If you were to travel back in time to a clinic in the 1700s, it might be difficult to distinguish the medical staff from the patients. This is because the use of medical scrubs is a relatively modern idea. In fact, medical professionals did not start wearing the signature outfits until the 20th century. Instead of scrub tops and pants, nurses wore starched dresses with white aprons and caps. Doctors wore regular clothing and sometimes donned a butcher’s apron while performing surgery. The focus on sterilization and comfort revolutionized the standard uniform that medical professionals wear today.
Medical Scrub Timeline
- Before the 19th century: Prior to the 1800s, most medical caretakers were nuns. They wore habits with aprons as they cared for the sick and injured. Nurses who worked as private caretakers during this time sometimes wore a servant’s uniform with a white cap and white apron.
- 1860s: Florence Nightingale established a well-respected nursing school in London. One of her students designed the original nurse’s uniform, drawing inspiration from a nun’s habit. The outfits were typically long dresses with white aprons and white caps. To indicate seniority, nurses used different colors of ribbon in the cap’s band. New nurses used light-colored ribbons, while senior nurses used black ribbons.
- 1918: The Spanish flu pandemic made medical professionals more aware of how infections spread. Doctors began wearing cotton gauze masks during surgeries to protect themselves against patient diseases.Nursing uniforms evolved around this time. Skirt lengths shortened to improve mobility. Shirtsleeves became simpler to roll up. Many nurses stopped using aprons because of their bulkiness. Military nurses started using tippets, a cape-like garment with badges that indicated the individual’s rank.
- 1940s: Medical facilities employed more antiseptic techniques regularly to prevent the spread of pathogens and infections. These techniques included using white outfits and antiseptic drapes in the operating room to emphasize cleanliness.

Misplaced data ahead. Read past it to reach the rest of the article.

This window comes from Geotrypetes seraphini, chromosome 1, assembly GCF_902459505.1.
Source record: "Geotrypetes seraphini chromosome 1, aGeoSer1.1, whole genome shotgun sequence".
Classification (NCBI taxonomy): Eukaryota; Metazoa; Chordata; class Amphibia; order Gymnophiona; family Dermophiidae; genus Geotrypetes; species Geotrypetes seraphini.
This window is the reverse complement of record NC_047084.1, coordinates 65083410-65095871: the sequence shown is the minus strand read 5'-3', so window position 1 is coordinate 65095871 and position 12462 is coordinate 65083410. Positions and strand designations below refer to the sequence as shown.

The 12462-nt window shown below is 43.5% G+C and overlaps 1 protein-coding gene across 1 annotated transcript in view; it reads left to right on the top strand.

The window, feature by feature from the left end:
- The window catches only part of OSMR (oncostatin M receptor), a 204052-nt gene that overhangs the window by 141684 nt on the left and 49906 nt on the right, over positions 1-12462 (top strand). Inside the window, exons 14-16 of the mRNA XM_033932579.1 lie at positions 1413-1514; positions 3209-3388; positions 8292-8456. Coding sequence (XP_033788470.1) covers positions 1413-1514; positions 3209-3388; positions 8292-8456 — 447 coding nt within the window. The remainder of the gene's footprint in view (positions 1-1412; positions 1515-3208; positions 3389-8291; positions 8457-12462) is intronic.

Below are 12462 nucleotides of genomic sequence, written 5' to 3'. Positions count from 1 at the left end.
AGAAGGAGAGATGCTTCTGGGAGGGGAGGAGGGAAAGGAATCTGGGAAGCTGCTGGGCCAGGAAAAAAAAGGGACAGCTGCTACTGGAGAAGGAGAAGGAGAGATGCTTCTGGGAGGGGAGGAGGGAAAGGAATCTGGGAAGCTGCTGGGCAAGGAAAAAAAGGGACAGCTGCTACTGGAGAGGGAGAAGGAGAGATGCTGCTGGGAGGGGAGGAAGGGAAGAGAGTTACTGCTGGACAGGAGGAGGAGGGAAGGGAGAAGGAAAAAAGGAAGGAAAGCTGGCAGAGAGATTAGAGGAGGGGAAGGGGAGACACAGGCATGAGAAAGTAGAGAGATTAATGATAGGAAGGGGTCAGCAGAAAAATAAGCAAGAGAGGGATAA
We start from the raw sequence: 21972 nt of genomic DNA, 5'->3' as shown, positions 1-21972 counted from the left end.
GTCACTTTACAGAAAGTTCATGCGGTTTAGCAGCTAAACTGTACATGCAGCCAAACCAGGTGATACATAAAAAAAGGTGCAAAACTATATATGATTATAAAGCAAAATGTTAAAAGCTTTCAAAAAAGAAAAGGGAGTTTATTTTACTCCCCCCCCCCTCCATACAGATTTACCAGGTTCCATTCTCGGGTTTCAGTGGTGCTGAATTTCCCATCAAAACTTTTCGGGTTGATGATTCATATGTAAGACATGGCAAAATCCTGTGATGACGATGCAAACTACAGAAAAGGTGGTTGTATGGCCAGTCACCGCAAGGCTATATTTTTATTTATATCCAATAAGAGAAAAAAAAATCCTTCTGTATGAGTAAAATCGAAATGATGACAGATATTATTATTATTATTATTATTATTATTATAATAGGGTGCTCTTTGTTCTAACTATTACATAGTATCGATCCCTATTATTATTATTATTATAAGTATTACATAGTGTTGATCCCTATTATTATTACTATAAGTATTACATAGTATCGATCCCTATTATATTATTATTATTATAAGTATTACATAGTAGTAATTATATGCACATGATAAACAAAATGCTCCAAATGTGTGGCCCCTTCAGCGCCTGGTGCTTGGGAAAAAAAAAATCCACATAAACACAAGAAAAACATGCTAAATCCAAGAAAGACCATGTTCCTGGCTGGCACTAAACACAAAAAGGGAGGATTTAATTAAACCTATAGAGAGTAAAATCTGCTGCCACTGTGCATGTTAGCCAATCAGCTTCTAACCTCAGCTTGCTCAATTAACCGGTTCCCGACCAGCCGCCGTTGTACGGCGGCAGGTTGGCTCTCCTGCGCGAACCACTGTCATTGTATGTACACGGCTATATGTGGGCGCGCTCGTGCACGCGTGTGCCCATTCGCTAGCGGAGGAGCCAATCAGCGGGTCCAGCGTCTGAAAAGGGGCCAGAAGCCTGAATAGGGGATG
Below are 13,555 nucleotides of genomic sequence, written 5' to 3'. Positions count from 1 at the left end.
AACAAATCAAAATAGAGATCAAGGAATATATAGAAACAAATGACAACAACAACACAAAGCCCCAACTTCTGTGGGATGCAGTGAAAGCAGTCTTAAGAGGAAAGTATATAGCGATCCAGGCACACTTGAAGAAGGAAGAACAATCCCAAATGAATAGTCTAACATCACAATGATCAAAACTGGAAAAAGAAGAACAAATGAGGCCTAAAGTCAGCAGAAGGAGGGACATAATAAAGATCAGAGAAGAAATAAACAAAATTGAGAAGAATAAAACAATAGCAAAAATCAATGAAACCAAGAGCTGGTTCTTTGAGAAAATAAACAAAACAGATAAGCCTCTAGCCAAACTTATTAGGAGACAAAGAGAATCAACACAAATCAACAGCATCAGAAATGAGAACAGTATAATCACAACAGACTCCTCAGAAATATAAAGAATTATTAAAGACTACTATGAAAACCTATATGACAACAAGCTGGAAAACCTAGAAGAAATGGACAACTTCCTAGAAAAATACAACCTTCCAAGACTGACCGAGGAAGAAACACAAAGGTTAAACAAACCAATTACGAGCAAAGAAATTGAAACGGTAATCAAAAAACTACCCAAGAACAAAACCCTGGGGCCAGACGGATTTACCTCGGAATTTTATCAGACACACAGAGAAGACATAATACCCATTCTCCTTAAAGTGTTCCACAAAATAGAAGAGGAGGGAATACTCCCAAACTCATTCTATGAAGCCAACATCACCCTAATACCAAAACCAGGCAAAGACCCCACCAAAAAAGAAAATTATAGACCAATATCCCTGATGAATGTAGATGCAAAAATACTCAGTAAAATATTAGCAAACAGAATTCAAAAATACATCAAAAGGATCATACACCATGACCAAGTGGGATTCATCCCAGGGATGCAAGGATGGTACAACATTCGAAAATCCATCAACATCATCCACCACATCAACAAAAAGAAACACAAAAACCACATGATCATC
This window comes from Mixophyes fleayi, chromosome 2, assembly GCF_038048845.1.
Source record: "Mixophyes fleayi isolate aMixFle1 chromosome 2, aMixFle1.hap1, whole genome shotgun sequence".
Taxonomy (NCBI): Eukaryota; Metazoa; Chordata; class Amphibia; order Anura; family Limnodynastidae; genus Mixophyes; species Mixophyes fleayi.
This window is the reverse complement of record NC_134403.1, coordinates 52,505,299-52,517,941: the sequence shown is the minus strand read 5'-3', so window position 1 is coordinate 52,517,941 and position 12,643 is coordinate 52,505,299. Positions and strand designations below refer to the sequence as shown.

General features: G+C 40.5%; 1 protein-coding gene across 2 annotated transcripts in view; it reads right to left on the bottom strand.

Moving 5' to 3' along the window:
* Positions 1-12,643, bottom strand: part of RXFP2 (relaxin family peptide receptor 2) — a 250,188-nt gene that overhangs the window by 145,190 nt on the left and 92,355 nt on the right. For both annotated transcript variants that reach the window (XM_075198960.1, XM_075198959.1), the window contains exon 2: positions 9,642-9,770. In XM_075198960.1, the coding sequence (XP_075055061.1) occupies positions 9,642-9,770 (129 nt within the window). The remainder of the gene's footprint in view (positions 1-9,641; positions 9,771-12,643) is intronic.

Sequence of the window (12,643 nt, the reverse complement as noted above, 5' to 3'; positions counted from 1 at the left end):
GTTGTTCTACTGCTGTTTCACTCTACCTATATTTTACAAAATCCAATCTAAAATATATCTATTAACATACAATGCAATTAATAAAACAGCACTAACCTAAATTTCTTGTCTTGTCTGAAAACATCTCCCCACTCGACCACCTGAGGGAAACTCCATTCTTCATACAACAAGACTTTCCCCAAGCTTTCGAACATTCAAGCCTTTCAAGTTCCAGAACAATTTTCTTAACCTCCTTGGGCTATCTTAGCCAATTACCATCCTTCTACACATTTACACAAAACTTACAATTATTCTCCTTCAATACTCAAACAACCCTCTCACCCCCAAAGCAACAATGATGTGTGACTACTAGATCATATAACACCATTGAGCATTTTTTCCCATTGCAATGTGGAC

- 1950s and 1960s: Bright lights in the operating room paired with stark white operating gowns caused eyestrain in surgeons and staff. In the 1950s and ’60s, doctors and medical staff began using green-colored apparel. The color reduced eye fatigue while providing a high-contrast environment. At this time, nurse’s hats stopped denoting seniority. Their outfits were also simpler to wash and less form fitting.
- 1970s: Nurses stopped wearing traditional caps. Male nurses wore hospital scrubs, which became a new fashion trend in the medical community. This decade set the foundation for modern medical attire, which some called “surgical greens.” The outfits became widely known as scrubs, as surgeons changed into the clothes before scrubbing in for a surgery.
- Modern day: Almost all patient care personnel in medical facilities wear some type of scrubs. Almost all scrub tops are V-neck, short-sleeved shirts. Scrub pants generally have a drawstring. Scrubs can also include warm-up jackets with long sleeves and knit cuffs. Surgical scrubs are typically a shade of blue or green. Nonsurgical scrubs are an accepted uniform for health care staff outside the operating room. The different colors available may distinguish between departments or staff positions, depending on the facility.
The modern fits and materials in today’s scrubs allow for greater mobility and comfort. They are also simpler to clean. The medical apparel industry has evolved to include fashionable and unique designs. ScrubMed, for instance, offers services such as custom alterations and embroidery. With the variety of colors, styles and sizes available, there has never been a better time to wear scrubs.